A lesser president might have thrown the upstart Kirkbride out of his office. Study abroad was unheard of, and America's isolationist tendencies were still strong, so soon after the war. But Hullihen recognized that the Delaware Foreign Study Plan (which came to be known as the Junior Year Abroad) had far-reaching influence. It would, as Hullihen saw it, produce better-rounded students, train future foreign language teachers and provide experience for students who wanted to pursue international careers.

The logistics of setting up a year of study abroad were daunting, especially as the University refused to fund Kirkbride's research efforts in France. So Kirkbride and Hullihen turned to prominent private and public figures for assistance and support. In Washington, D.C., Hullihen met with then-Secretary of Commerce Herbert Hoover, who heartily endorsed the Plan; closer to home, Hullihen enlisted the support of regional philanthropists and businessmen, including Pierre S. du Pont. Their hard work, and the generosity of private donors, resulted in the creation of America's first study abroad program.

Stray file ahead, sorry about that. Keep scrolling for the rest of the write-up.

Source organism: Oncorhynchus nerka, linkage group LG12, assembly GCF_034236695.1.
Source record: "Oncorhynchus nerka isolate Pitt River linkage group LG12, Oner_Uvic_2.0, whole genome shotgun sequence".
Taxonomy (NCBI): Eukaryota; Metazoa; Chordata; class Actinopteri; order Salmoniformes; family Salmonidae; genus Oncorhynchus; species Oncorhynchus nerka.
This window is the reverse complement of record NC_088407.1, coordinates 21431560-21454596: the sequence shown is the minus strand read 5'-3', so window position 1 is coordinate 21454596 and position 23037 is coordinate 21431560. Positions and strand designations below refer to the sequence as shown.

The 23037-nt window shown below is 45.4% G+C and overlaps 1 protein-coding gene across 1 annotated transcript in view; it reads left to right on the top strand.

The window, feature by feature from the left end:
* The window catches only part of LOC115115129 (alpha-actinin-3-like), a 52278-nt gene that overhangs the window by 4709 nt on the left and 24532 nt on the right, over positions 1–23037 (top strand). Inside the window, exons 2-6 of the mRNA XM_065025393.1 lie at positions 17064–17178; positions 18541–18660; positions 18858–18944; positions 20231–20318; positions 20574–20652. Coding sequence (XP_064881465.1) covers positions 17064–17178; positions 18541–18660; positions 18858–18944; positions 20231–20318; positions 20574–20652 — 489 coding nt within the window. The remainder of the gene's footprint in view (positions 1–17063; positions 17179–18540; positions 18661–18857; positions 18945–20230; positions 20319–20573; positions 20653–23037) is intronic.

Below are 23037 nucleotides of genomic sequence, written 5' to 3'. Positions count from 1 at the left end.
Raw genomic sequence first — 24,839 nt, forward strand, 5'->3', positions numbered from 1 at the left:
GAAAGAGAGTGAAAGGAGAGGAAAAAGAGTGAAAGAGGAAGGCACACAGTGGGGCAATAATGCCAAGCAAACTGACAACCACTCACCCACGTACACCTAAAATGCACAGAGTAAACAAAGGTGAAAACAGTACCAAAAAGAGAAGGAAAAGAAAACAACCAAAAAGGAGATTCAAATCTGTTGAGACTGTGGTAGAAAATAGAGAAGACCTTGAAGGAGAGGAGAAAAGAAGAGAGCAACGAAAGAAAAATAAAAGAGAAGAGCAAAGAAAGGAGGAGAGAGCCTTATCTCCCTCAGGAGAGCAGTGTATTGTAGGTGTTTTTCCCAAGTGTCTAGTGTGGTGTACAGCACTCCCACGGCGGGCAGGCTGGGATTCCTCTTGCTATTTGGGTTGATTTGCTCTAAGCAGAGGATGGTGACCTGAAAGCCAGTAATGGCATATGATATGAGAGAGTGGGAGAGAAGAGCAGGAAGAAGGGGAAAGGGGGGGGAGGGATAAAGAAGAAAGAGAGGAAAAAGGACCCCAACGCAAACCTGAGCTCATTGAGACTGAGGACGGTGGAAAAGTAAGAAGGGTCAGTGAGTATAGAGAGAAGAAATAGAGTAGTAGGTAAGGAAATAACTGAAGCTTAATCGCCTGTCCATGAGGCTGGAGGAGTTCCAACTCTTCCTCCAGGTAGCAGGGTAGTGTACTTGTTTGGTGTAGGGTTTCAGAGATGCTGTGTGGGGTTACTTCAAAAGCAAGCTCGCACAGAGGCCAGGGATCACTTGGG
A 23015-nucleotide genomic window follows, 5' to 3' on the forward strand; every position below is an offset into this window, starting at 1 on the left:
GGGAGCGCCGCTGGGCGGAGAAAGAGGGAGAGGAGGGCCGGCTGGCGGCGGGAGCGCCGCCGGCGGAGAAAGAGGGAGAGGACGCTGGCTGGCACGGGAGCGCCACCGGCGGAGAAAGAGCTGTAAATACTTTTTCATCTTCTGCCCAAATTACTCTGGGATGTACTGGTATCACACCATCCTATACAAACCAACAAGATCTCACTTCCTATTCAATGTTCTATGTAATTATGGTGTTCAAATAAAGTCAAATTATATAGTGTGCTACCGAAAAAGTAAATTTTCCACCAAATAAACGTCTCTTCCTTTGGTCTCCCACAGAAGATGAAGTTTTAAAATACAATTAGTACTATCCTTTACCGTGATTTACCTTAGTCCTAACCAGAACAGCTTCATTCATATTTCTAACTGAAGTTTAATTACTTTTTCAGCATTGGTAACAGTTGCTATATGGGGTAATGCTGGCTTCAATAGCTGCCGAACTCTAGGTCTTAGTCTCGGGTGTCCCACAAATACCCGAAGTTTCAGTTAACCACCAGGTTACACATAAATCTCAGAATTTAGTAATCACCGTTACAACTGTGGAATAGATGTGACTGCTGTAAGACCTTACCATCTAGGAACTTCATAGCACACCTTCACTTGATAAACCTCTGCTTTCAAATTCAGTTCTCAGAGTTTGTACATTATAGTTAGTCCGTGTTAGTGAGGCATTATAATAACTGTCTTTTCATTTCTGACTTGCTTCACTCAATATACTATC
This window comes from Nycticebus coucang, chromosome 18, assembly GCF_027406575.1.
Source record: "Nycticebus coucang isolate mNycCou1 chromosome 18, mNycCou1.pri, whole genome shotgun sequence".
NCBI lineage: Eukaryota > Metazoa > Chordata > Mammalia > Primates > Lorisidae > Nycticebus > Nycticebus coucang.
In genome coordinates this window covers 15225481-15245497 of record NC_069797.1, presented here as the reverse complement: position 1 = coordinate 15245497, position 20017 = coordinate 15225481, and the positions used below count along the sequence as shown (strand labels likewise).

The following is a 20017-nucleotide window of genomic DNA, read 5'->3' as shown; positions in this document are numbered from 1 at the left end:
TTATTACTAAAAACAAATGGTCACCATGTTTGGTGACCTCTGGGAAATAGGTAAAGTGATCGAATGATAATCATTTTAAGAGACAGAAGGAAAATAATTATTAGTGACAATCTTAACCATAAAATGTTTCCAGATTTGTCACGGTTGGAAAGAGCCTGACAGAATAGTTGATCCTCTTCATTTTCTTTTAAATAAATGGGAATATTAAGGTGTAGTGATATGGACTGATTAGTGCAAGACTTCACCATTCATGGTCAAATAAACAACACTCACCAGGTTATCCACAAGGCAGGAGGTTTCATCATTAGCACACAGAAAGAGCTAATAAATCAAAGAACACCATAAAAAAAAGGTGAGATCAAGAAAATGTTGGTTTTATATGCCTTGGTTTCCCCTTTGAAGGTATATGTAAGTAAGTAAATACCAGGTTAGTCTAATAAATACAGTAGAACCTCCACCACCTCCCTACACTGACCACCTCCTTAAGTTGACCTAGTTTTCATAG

On July 7, 1923, the first Delaware group sailed for France aboard the Rochambeau. Kirkbride's group of eight juniors included Austin P. Cooley, Francis J. Cummings, David Dougherty, Herbert L. Lank, William K. Mendenhall, J. Cedric Snyder, T. Russell Turner and J. Winston Walker. After six weeks of intensive language immersion at Nancy, they moved to Paris, where Lank met his future wife, where Turner became a basketball hero and where Turner and Cummings won the Sorbonne's highly coveted diploma of French civilization.

The first Junior Year Abroad was a success, and the University continued to send student groups to France, and later to Switzerland and Germany. Students from a number of colleges and universities, including Columbia, Penn, Wellesley, Wesleyan, Brown, Smith, Harvard and Princeton participated in the program, and between 1923 and 1948, 902 students spent their junior year abroad with the University of Delaware.